A Drover

To Meath of the pastures, 

From wet hills by the sea, 

Through Leitrim and Longford 

Go my cattle and me. 

I hear in the darkness 

Their slipping and breathing. 

I name them the bye-ways 

They’re to pass without heeding. 

Then the wet, winding roads, 

Brown bogs with black water; 

And my thoughts on white ships 

And the King o’ Spain’s daughter. 

O! farmer, strong farmer! 

You can spend at the fair 

But your face you must turn 

To your crops and your care. 

And soldiers—red soldiers! 

You’ve seen many lands; 

But you walk two by two, 

And by captain’s commands. 

O! the smell of the beasts, 

The wet wind in the morn; 

And the proud and hard earth 

Never broken for corn; 

And the crowds at the fair, 

The herds loosened and blind, 

Loud words and dark faces 

And the wild blood behind. 

(O! strong men with your best 

I would strive breast to breast 

I could quiet your herds 

With my words, with my words.) 

I will bring you, my kine, 

Where there’s grass to the knee; 

But you’ll think of scant croppings 

Harsh with salt of the sea.

A Fact

Even though they are huge, blue whales feed almost exclusively on tiny krill. These are very small shrimp-like fish.

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Garden and Garden Centre

In the Garden of Europe in April 2024

Listowel Garden Centre

Covid 19 wasn’t all bad. I was the recipient of much kindness during the pandemic lockdown. One of the kind gestures made to me was the gift of this plant from the kind people at Listowel Garden Centre. In the four years since, it was continued to thrive and give me pleasure every time I see it. Thank you, Nick and Co.

On their website the garden centre gang shared this Kerry’s Eye photo of the official opening 40 years ago.

Here’s to the next 40!

A Poem

Vincent Doyle sent us this email

I wanted to share this with you: An Old Woman of the Roads by Padraic Colum.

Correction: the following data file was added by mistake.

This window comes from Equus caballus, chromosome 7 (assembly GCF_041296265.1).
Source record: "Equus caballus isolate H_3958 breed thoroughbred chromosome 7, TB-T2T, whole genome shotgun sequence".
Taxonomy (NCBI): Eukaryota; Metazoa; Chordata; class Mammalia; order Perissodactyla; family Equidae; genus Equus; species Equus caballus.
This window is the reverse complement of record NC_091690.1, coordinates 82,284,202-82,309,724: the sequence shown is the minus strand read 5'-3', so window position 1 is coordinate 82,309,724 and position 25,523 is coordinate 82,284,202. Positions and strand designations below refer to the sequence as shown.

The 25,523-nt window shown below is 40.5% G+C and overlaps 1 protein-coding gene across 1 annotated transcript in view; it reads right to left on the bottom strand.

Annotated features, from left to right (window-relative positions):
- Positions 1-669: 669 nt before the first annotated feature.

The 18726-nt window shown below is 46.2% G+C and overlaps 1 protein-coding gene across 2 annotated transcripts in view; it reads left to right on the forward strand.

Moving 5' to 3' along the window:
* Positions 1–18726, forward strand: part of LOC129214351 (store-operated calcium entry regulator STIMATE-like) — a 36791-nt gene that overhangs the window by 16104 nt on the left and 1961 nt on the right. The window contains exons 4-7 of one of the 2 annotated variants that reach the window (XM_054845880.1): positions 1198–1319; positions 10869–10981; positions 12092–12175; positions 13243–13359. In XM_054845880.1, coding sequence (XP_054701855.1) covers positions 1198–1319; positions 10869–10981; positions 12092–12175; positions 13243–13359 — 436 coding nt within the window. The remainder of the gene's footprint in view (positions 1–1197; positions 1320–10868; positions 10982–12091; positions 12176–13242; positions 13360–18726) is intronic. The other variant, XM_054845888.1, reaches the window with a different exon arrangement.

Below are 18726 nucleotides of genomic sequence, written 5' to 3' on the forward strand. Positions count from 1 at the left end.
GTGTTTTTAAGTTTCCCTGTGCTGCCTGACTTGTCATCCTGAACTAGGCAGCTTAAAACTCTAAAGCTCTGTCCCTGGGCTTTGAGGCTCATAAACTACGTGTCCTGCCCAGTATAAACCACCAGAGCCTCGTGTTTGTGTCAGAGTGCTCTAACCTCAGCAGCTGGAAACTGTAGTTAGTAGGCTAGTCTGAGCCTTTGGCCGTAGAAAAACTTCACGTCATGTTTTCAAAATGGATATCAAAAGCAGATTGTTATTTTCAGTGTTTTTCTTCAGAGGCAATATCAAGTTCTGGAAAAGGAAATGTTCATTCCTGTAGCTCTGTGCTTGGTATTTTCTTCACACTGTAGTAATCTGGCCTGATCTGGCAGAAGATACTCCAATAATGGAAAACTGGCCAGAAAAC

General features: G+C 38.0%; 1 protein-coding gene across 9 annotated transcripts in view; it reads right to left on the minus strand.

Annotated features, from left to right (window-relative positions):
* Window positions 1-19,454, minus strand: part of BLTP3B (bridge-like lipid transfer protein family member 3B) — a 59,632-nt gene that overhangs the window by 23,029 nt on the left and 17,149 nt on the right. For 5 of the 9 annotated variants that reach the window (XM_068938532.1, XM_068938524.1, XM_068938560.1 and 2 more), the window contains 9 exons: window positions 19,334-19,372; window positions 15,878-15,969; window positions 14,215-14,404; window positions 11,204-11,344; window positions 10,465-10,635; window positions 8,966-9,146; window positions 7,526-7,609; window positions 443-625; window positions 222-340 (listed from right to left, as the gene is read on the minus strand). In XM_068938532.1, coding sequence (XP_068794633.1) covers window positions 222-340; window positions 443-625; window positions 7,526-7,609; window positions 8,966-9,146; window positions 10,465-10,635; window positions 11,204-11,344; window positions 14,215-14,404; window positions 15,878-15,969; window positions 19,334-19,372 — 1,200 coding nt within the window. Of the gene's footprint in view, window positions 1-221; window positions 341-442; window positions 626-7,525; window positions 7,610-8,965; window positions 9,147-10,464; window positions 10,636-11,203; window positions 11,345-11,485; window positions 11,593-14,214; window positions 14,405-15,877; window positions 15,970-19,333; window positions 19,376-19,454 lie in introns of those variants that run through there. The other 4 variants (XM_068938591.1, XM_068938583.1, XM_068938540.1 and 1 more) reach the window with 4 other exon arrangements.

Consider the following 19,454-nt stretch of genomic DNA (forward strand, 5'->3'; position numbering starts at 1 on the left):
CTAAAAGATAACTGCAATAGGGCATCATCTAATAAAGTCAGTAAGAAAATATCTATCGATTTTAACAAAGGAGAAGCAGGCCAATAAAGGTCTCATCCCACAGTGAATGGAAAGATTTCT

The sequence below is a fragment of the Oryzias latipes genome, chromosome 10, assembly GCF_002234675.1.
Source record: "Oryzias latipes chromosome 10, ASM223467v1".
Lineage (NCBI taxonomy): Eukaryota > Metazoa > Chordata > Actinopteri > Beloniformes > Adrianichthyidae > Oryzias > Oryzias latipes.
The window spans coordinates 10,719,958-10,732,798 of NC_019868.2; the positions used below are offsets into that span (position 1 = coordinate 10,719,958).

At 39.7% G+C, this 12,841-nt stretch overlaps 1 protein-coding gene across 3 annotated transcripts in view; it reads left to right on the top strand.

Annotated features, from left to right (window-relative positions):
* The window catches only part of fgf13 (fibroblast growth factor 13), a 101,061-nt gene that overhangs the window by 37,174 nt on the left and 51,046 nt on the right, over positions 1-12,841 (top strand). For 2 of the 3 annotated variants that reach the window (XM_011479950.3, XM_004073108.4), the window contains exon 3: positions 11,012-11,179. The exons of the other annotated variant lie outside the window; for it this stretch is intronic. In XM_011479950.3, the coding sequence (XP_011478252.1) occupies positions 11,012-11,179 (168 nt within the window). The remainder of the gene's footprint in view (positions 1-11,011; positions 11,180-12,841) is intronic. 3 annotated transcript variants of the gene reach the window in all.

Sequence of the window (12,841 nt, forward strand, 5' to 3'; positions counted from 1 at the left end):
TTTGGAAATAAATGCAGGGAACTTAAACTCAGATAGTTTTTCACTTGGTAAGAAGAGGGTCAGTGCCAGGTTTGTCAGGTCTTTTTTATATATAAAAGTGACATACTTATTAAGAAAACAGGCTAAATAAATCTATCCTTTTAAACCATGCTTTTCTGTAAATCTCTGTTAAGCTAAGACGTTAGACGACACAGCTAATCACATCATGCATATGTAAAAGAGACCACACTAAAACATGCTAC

I remember learning this poem in Dromerin school and feeling sorry for this poor woman.

An Old Woman of the Roads

O, to have a little house! 

To own the hearth and stool and all! 

The heaped up sods against the fire, 

The pile of turf against the wall!

 

To have a clock with weights and chains 

And pendulum swinging up and down! 

A dresser filled with shining delph, 

Speckled and white and blue and brown! 

I could be busy all the day 

Clearing and sweeping hearth and floor, 

And fixing on their shelf again 

My white and blue and speckled store! 

I could be quiet there at night 

Beside the fire and by myself, 

Sure of a bed and loth to leave 

The ticking clock and the shining delph! 

Och! but I’m weary of mist and dark, 

And roads where there’s never a house nor bush, 

And tired I am of bog and road, 

And the crying wind and the lonesome hush! 

And I am praying to God on high, 

And I am praying Him night and day, 

For a little house – a house of my own 

Out of the wind’s and the rain’s way.

This old poem has a new resonance today in our world of millions of homeless and displaced people.

A Listowel Lady Making a Name for Herself in the U.S.

Photo and text from the Providence College website

Dr. Elizabeth Stack Executive Director American Irish Historical Society 991 5th Ave., NYC February 2, 2024 Photo: James Higgins

(Providence, RI) – American Irish Historical Society Executive Director Dr. Elizabeth Stack will be the featured speaker at Providence College’s Third Annual Murphy/Healy Lecture in Irish Culture. The event, which is free and open to the public, will take place on Friday, March 1 at 6:00 p.m. in ’64 Hall on the Providence College campus. Free parking is available in the College’s Wardlaw Ave. lot, adjacent to Slavin Center, where ’64 Hall is located. 

Dr. Stack’s topic will be “Isle of Hope, Isle of Tears: Ireland’s Immigration Story.” In this lecture, Dr. Stack will trace the changing patterns of emigration and how the diaspora has adapted to life in America. She will also look at how Ireland has coped with the exodus of her people, and how for the first time in her history, Ireland has recently received more people than have left.